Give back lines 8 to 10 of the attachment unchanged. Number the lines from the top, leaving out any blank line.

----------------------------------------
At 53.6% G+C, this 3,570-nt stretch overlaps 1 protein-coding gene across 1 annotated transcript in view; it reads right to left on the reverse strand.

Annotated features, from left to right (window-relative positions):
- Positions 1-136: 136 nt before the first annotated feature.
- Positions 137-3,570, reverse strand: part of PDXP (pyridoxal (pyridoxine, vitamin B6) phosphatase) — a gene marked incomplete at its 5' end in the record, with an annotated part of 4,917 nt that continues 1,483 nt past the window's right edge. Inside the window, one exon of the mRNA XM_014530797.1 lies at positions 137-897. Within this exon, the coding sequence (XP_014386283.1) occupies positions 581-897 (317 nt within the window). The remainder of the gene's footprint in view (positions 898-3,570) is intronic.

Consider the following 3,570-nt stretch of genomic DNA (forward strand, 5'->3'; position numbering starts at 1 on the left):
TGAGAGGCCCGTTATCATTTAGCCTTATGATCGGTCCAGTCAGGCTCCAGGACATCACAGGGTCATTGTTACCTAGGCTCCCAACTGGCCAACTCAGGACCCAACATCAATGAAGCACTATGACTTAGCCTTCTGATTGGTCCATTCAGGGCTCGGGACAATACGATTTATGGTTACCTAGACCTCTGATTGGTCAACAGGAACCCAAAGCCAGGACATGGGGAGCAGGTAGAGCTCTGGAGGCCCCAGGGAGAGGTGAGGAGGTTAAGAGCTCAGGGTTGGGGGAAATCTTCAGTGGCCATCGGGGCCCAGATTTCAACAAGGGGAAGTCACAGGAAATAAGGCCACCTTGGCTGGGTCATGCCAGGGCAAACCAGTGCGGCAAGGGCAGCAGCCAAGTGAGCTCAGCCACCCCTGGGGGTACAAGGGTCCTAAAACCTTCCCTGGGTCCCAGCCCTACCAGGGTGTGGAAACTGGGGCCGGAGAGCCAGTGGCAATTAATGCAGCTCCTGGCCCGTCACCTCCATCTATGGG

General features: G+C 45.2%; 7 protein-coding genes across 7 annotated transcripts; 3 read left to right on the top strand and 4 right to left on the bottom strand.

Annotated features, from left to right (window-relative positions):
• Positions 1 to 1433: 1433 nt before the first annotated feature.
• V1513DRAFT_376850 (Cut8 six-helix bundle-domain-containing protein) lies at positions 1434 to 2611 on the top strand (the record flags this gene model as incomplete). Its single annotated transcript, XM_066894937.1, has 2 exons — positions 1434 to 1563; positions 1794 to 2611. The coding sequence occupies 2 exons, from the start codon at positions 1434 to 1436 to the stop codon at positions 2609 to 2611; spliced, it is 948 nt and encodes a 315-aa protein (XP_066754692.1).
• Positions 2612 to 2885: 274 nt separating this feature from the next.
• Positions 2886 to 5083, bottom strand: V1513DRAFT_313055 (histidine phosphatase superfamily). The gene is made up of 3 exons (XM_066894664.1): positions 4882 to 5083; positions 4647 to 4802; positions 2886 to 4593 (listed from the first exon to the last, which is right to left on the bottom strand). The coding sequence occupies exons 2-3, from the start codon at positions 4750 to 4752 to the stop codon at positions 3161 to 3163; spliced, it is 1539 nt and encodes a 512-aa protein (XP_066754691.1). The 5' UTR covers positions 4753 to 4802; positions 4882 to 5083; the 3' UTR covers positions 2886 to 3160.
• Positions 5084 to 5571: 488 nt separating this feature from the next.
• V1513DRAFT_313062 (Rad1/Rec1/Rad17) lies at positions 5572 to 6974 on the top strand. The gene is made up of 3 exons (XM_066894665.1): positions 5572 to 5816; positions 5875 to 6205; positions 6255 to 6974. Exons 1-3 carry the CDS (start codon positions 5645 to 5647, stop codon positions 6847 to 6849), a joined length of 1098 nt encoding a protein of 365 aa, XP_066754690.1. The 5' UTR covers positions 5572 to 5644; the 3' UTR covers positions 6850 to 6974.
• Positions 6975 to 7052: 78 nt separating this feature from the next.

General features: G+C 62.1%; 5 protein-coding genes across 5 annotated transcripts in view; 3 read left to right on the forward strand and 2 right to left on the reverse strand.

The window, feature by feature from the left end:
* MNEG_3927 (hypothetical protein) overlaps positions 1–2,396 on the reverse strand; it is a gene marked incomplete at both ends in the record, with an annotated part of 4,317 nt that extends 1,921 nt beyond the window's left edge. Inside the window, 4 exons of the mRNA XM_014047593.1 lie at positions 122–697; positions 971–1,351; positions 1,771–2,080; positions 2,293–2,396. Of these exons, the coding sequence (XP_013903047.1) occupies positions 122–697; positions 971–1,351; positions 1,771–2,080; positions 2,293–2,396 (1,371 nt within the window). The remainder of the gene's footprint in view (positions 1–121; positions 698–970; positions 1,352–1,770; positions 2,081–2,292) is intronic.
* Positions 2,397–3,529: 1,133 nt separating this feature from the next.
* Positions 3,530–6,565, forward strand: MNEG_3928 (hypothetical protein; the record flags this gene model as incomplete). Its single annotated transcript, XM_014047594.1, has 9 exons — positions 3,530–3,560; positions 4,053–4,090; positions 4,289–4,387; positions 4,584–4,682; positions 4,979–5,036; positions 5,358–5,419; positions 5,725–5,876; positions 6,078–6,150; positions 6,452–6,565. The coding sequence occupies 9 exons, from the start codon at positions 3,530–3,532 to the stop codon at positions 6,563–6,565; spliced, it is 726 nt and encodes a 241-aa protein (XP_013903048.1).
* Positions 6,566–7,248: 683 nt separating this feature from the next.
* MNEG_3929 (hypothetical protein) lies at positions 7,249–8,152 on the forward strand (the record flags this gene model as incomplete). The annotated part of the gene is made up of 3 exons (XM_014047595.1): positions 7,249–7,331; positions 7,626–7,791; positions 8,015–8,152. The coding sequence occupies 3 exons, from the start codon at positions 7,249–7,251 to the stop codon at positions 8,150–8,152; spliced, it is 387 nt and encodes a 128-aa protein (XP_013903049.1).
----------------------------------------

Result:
Annotated features, from left to right (window-relative positions):
• Positions 1 to 1433: 1433 nt before the first annotated feature.
• V1513DRAFT_376850 (Cut8 six-helix bundle-domain-containing protein) lies at positions 1434 to 2611 on the top strand (the record flags this gene model as incomplete). Its single annotated transcript, XM_066894937.1, has 2 exons — positions 1434 to 1563; positions 1794 to 2611. The coding sequence occupies 2 exons, from the start codon at positions 1434 to 1436 to the stop codon at positions 2609 to 2611; spliced, it is 948 nt and encodes a 315-aa protein (XP_066754692.1).